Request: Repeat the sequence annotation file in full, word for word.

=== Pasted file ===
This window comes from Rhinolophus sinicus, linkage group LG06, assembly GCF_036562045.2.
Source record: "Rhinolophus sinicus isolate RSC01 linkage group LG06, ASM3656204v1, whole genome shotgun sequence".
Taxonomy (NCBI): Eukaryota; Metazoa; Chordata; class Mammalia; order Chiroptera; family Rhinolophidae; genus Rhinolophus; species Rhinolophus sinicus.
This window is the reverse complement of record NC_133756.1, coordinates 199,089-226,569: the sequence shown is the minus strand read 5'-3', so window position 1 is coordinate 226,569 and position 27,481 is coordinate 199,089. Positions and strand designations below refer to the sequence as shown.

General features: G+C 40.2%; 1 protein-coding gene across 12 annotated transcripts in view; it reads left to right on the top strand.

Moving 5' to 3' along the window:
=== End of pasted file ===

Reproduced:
This window comes from Rhinolophus sinicus, linkage group LG06, assembly GCF_036562045.2.
Source record: "Rhinolophus sinicus isolate RSC01 linkage group LG06, ASM3656204v1, whole genome shotgun sequence".
Taxonomy (NCBI): Eukaryota; Metazoa; Chordata; class Mammalia; order Chiroptera; family Rhinolophidae; genus Rhinolophus; species Rhinolophus sinicus.
This window is the reverse complement of record NC_133756.1, coordinates 199,089-226,569: the sequence shown is the minus strand read 5'-3', so window position 1 is coordinate 226,569 and position 27,481 is coordinate 199,089. Positions and strand designations below refer to the sequence as shown.

General features: G+C 40.2%; 1 protein-coding gene across 12 annotated transcripts in view; it reads left to right on the top strand.

Moving 5' to 3' along the window: